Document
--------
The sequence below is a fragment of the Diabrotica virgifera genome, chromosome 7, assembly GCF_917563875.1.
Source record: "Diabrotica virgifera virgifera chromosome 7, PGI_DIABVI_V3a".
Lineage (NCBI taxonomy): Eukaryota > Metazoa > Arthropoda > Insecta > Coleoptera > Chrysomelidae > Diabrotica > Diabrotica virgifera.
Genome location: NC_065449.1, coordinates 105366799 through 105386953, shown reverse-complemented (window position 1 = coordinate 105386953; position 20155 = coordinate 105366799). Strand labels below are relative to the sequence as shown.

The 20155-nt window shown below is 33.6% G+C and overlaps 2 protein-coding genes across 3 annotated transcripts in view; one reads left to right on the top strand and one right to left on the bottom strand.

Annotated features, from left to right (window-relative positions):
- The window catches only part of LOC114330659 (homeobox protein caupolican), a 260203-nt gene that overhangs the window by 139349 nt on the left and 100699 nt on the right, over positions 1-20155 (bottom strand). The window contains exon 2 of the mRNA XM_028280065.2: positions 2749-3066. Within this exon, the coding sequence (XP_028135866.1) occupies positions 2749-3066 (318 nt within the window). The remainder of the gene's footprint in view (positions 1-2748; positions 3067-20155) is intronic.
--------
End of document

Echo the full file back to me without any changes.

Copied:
The sequence below is a fragment of the Diabrotica virgifera genome, chromosome 7, assembly GCF_917563875.1.
Source record: "Diabrotica virgifera virgifera chromosome 7, PGI_DIABVI_V3a".
Lineage (NCBI taxonomy): Eukaryota > Metazoa > Arthropoda > Insecta > Coleoptera > Chrysomelidae > Diabrotica > Diabrotica virgifera.
Genome location: NC_065449.1, coordinates 105366799 through 105386953, shown reverse-complemented (window position 1 = coordinate 105386953; position 20155 = coordinate 105366799). Strand labels below are relative to the sequence as shown.

The 20155-nt window shown below is 33.6% G+C and overlaps 2 protein-coding genes across 3 annotated transcripts in view; one reads left to right on the top strand and one right to left on the bottom strand.

Annotated features, from left to right (window-relative positions):
- The window catches only part of LOC114330659 (homeobox protein caupolican), a 260203-nt gene that overhangs the window by 139349 nt on the left and 100699 nt on the right, over positions 1-20155 (bottom strand). The window contains exon 2 of the mRNA XM_028280065.2: positions 2749-3066. Within this exon, the coding sequence (XP_028135866.1) occupies positions 2749-3066 (318 nt within the window). The remainder of the gene's footprint in view (positions 1-2748; positions 3067-20155) is intronic.